I love the idea of having an R&R. It’s brilliant. I work in a stressful job (okay, my job is minimally stressful, on the average day, but my location definitely can bring on the headaches) and as a “reward” for that, I get a plane ticket to either Sydney, Australia or anywhere in the US. Fantastic! (Side note from my previous life: teachers should all get a once-a-year R&R!)
Originally, I thought we’d opt for the koala bear option, but once I discovered how incredibly hard it is to get to hold one of these cuddly little creatures, I was less enamored with the idea. (Plus, out of KL, we’ll be even closer to the land of the Vegemite sandwich, so we’ll probably make that trek in 2015.And I *will* find a way to hold one. I will.) So, with no need to exclaim, “Crikey, mate!” we set our sights on another land of blue skies and sunshine- the Sandwich islands.
The sunshine I had been dreaming of met us at the airport when we touched down at 8AM, nearly an hour before we took off from Chengdu that morning. (Oh, the magic of international dateline time travel!) I couldn’t wait to see everything the islands had to offer, but within hours my lungs rebelled against the clean air. After flying all night, we checked into the hotel, filled up on a giant plate of IHOP pancakes and then decided to take a nap for a few hours, rejuvenating our batteries after seventeen hours in airports and airplanes. In the space of that two hour nap, I went from healthy and full of energy to having a throat that felt like my pancakes had been made of porcupine. Not a good sign. By the end of the day, I had a full blown cold. I swear it is because my body is so used to a certain level of pollutants that it can no longer function correctly without at least triple PM2.5 digits.
While my cold was bad enough that had I been home, I probably would have called in sick to work for two days in a row, there is no calling in sick on vacation! I had sites to see, stores to hit up and a hair appointment that was not to be broken.
Luckily, we were able to wander around Honolulu for a few days before boarding our cruise ship, so I nursed the worst of the cold on solid ground. (Buying out the clearance rack at Old Navy was some great retail therapy that I am sure boosted the powers of my Target OTC cold medicine.)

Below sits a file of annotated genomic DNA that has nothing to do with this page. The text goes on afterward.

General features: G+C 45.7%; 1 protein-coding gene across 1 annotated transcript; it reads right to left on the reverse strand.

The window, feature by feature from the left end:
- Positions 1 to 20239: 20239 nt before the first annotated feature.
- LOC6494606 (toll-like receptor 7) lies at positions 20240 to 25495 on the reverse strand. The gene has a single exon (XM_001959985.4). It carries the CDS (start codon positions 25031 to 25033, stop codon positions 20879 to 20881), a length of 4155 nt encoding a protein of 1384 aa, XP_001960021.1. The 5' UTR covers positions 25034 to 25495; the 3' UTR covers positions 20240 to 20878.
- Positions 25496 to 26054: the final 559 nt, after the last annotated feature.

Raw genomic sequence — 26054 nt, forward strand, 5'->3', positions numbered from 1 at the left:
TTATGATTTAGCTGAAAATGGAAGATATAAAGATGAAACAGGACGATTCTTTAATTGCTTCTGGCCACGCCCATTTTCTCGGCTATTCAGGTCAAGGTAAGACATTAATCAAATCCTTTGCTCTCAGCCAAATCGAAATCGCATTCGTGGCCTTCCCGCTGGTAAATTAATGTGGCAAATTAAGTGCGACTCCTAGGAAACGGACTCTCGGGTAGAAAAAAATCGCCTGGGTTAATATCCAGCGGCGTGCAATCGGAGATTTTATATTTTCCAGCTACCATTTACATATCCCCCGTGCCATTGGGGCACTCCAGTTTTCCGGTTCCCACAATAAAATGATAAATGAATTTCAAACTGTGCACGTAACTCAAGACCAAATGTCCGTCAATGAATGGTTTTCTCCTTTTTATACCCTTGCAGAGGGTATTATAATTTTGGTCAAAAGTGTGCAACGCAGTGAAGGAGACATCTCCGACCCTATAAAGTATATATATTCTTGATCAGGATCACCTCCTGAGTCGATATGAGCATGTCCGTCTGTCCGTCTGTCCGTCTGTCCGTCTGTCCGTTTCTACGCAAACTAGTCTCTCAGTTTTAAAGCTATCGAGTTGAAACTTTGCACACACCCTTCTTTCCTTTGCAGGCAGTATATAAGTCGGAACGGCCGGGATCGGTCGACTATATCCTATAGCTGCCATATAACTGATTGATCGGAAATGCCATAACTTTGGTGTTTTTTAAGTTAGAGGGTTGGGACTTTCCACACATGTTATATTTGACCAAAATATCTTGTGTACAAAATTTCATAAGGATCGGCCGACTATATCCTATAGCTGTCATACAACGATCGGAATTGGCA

Next up: cruise time!
With my purple flower lei draped haphazardly around my shoulders, Thad and I posed for what would be the first in a lovely series of cruise-forced photos. (Each time we got off the ship, there would be someone in a random costume, lining up guests for photos. One day it was a dolphin in a coconut bra, while another day it was a giant, squishy pineapple. These pictures were then developed and for sale on the ship for a mere $12 each. It’s too bad they were so pricey, as Thad and I made ridiculous faces in each and every one. It would have made a fantastic photo album.)
For the next seven days, we cruised the Hawaiian Islands. From snorkeling at Molokini, where I spent an hour following my favorite fish, trading “favorites” each time I found one that was more awesome to watching whales breech and tail slap their way across the bay, our first outing was fantastic. I have the swimming skills of a house cat, which means I wasn’t able to dive several feet below the surface of the ocean, but Thad said he could hear the songs of the humpback whales that we shared the area with that day. I did learn that snorkeling with a clinging cold can be a bit, well, gross. Put your entire nasal system inside a tight-fitting plastic mask and then float face down for an hour. Things drain. It just happens. But, I wasn’t going to pass up a chance to float with the fish because of a bit of congestion. Ick. I know.
The cruise was filled with four-course meals (I had dessert every night!) and nightly shows heavy on the choreography and hits from a handful of decades ago. (Side note: there was a group of deaf vacationers on our cruise who attended these shows each night. I was mesmerized by their interrupter. She rocked out to musical hits through the decades and Polynesian war chants alike.)
Wandering through lava beds at Volcanoes National Park. Kayaking up a river to swim in the pool below a waterfall. Hopping through tide pools to visit sea turtles on Kona. Quietly walking the memorial at Pearl Harbor.